National Oil and Acrylic Painter Society selects Park City gallery for 2019 exhibit
A flock of artists will converge on Park City when the National Oil and Acrylic Painters Society opens its 2019 Best of America Exhibit on Friday at Montgomery-Lee Fine Art.
The gallery will showcase 124 paintings from artists from the United States, Canada and Malaysia, said Patricia Tribastone, the society’s vice president of operations.
This year’s exhibit, which will show through Oct. 27, also features a work by Tribastone, as well as works by Utah painters Elizabeth Robbins, Katie Liddiard, McGarren Flack and Michal Aitken, she said.
An anonymous jury of five of the society’s master and signature painters selected the works out of nearly 900 that were submitted this year, according to Tribastone.
“The jurists themselves don’t know who the other jurists are, and the jurying is done online,” Tribastone said.
Jury members are provided with the art, and they aren’t given any additional information about who the artists are, or where the artists live, she said.“The jury looks for quality, composition, color and value structure, all the fundamentals,” Tribastone said. “They also look at how a painting will strike them as a whole.”
Each juror judges the paintings on a scale from 1 to 7, and the highest-scoring paintings get into the show, she said.
The society selected Montgomery-Lee Fine Art as this year’s venue because it hosted the 18th American Impressionists Society National Juried Competition in 2017, Tribastone said.
“Several of our board members are in that organization, and they had a good experience at the gallery,” she said. “So when we were deciding where to hold our exhibit, Montgomery-Lee came up and we decided that Park City would be a good candidate for the show.”
In addition to the exhibit opening, Jian Wu, one of the society’s master artists, will award the winners of Best of Show at a luncheon Friday afternoon at Montgomery-Lee, Tribastone said.
In addition to the award ceremony, the luncheon will include a presentation by Joshua Rose, editor of American Art Collector Magazine.
“Then we’ll have another discussion about framing by Michael Graham of Masterworks Frames, before the exhibit opening that night,” Tribastone said.
Some members of the National Oil and Acrylic Painters Society have already arrived in Park City, and will participate in various art events, including a three-day workshop of painting expressive portraits with Wu, Tribastone said.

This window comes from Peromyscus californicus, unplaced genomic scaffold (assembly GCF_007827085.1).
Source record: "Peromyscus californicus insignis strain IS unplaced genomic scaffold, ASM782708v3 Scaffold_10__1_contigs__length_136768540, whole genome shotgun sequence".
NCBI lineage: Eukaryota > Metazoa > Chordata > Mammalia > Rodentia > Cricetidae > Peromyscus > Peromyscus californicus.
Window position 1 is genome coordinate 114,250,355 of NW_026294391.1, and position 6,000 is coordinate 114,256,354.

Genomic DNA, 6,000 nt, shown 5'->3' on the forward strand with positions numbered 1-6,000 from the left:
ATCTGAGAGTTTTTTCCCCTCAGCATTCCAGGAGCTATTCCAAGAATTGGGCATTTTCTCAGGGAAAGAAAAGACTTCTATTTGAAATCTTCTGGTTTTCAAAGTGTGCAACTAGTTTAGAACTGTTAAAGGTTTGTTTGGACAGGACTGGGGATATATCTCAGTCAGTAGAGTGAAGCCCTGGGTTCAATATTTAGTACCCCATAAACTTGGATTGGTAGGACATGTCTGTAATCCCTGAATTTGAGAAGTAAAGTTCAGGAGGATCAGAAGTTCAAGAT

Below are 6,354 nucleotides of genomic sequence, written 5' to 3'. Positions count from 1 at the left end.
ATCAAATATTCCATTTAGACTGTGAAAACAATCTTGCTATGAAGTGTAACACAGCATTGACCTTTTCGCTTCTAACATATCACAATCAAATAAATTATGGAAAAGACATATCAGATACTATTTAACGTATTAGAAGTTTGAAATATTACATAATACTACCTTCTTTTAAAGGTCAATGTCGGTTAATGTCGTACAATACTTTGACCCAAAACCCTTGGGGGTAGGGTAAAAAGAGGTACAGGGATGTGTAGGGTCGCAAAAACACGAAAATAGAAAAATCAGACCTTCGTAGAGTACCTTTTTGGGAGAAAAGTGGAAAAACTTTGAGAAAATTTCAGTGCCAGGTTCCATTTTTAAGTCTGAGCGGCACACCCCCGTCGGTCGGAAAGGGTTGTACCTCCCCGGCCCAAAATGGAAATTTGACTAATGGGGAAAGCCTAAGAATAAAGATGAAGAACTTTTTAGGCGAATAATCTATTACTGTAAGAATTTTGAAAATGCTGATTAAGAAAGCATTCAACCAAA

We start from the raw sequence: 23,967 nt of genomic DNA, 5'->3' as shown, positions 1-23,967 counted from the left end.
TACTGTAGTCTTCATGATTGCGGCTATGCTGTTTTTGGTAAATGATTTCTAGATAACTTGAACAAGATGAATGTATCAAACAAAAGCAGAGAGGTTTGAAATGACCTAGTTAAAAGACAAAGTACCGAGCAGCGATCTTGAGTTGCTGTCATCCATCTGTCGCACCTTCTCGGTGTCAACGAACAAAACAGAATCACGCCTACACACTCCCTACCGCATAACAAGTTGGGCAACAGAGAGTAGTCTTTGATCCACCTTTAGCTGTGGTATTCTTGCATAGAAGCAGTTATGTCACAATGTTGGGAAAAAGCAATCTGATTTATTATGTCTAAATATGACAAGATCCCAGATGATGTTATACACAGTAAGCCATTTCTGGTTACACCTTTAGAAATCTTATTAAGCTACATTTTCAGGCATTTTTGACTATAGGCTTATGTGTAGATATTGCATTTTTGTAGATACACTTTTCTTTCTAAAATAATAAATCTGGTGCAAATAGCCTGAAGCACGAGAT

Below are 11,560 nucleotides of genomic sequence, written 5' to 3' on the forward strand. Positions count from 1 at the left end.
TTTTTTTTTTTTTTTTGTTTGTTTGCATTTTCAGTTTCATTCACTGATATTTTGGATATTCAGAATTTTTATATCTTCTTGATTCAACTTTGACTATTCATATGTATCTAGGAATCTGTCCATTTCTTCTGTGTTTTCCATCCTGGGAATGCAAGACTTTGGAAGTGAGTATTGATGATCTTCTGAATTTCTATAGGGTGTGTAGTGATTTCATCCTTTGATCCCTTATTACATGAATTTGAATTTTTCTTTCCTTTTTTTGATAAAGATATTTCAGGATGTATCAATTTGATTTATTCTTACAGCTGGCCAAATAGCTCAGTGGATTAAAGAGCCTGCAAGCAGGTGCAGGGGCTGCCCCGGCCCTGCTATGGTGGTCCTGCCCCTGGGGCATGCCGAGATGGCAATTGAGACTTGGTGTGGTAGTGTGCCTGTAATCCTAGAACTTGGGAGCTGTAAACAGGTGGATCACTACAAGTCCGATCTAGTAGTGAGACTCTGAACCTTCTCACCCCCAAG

“We are also planning a plein air art competition on Wednesday and Thursday,” she said. “A Utah-based landscape artist, Shanna Kunz, will direct us to spots to paint.”
Kunz will also do a painting demonstration Friday morning at Montgomery-Lee, Tribastone said.
Painting demonstrations will also extend into Saturday.
“Elizabeth Robbins, one of the exhibit’s artists from Utah, will do a still-life demonstration in the morning, and then Jian Wu will do a portrait demonstration for our closing event in the afternoon,” Tribastone said.
The exhibit, workshops and demonstrations are all part of the society’s goal of promoting and supporting oil and acrylic painters, she said.
“The goal of what we do is to encourage both professional and emerging artists,” she said.
In addition to the workshops and demonstrations, the society, which was founded in 1991, hosts two gallery shows and two online shows per year, according to Tribastone.
“We showcase some of the highest quality work that is being created today,” she said. “One of the drivers for our society is that there are very good artists who aren’t able to show their works in galleries for one reason or another, so we want to give these artists opportunity for exposure.”
The society does this by giving artists opportunities to exhibit for the first time and helping them navigate through their careers, Tribastone said.
“It’s a joy to see these first-time artists get into the show,” she said. “That’s one of the most gratifying things about being part of this organization.”
Tribastone, a self-taught oil painter, said she enjoys meeting these artists.
“It has been such a pleasure to travel around the world to different exhibitions and seeing these artists works in person and then seeing my work next to theirs,” she said. “When that happens, I can see my own artistic growth, and that helps me to understand where I personally need to improve.”
Tribastone, who has visited Utah before for a painting workshop, said she is looking forward to her return to the Beehive State.
“When I first visited, II was overcome with the beauty of the state,” she said. “I’m from the East Coast, and we think of Utah as being dry and arid. But when I got there, the mountains and colors were so beautiful.”
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